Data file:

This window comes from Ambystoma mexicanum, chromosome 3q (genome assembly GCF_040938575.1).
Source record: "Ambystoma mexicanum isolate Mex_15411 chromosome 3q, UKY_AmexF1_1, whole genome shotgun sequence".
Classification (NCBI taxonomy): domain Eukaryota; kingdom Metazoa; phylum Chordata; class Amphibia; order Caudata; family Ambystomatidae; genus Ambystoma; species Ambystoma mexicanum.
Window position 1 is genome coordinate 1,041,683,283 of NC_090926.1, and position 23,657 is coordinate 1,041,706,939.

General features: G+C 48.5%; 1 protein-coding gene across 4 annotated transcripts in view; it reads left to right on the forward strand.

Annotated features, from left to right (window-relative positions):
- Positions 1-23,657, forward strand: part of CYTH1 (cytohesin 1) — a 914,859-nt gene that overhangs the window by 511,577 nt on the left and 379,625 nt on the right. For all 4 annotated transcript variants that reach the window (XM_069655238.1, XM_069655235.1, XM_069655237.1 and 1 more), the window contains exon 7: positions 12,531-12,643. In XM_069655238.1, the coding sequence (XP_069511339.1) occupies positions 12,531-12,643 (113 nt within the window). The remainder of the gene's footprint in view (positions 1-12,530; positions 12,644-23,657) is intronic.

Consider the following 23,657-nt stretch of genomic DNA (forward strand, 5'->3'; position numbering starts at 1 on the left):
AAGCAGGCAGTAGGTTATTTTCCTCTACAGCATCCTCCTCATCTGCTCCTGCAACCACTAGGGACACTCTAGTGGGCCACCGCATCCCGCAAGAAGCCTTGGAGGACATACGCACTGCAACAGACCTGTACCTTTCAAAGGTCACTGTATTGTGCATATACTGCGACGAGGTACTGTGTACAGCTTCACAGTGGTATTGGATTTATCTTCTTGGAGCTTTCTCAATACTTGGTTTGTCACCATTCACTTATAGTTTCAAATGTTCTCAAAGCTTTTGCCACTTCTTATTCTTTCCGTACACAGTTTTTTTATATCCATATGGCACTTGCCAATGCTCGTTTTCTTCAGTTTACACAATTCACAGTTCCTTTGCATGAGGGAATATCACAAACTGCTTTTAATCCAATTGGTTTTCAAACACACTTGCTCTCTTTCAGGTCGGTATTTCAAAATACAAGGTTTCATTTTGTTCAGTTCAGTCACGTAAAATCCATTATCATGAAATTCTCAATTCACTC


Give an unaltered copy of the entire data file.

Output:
This window comes from Ambystoma mexicanum, chromosome 3q (genome assembly GCF_040938575.1).
Source record: "Ambystoma mexicanum isolate Mex_15411 chromosome 3q, UKY_AmexF1_1, whole genome shotgun sequence".
Classification (NCBI taxonomy): domain Eukaryota; kingdom Metazoa; phylum Chordata; class Amphibia; order Caudata; family Ambystomatidae; genus Ambystoma; species Ambystoma mexicanum.
Window position 1 is genome coordinate 1,041,683,283 of NC_090926.1, and position 23,657 is coordinate 1,041,706,939.

General features: G+C 48.5%; 1 protein-coding gene across 4 annotated transcripts in view; it reads left to right on the forward strand.

Annotated features, from left to right (window-relative positions):
- Positions 1-23,657, forward strand: part of CYTH1 (cytohesin 1) — a 914,859-nt gene that overhangs the window by 511,577 nt on the left and 379,625 nt on the right. For all 4 annotated transcript variants that reach the window (XM_069655238.1, XM_069655235.1, XM_069655237.1 and 1 more), the window contains exon 7: positions 12,531-12,643. In XM_069655238.1, the coding sequence (XP_069511339.1) occupies positions 12,531-12,643 (113 nt within the window). The remainder of the gene's footprint in view (positions 1-12,530; positions 12,644-23,657) is intronic.

Consider the following 23,657-nt stretch of genomic DNA (forward strand, 5'->3'; position numbering starts at 1 on the left):
AAGCAGGCAGTAGGTTATTTTCCTCTACAGCATCCTCCTCATCTGCTCCTGCAACCACTAGGGACACTCTAGTGGGCCACCGCATCCCGCAAGAAGCCTTGGAGGACATACGCACTGCAACAGACCTGTACCTTTCAAAGGTCACTGTATTGTGCATATACTGCGACGAGGTACTGTGTACAGCTTCACAGTGGTATTGGATTTATCTTCTTGGAGCTTTCTCAATACTTGGTTTGTCACCATTCACTTATAGTTTCAAATGTTCTCAAAGCTTTTGCCACTTCTTATTCTTTCCGTACACAGTTTTTTTATATCCATATGGCACTTGCCAATGCTCGTTTTCTTCAGTTTACACAATTCACAGTTCCTTTGCATGAGGGAATATCACAAACTGCTTTTAATCCAATTGGTTTTCAAACACACTTGCTCTCTTTCAGGTCGGTATTTCAAAATACAAGGTTTCATTTTGTTCAGTTCAGTCACGTAAAATCCATTATCATGAAATTCTCAATTCACTC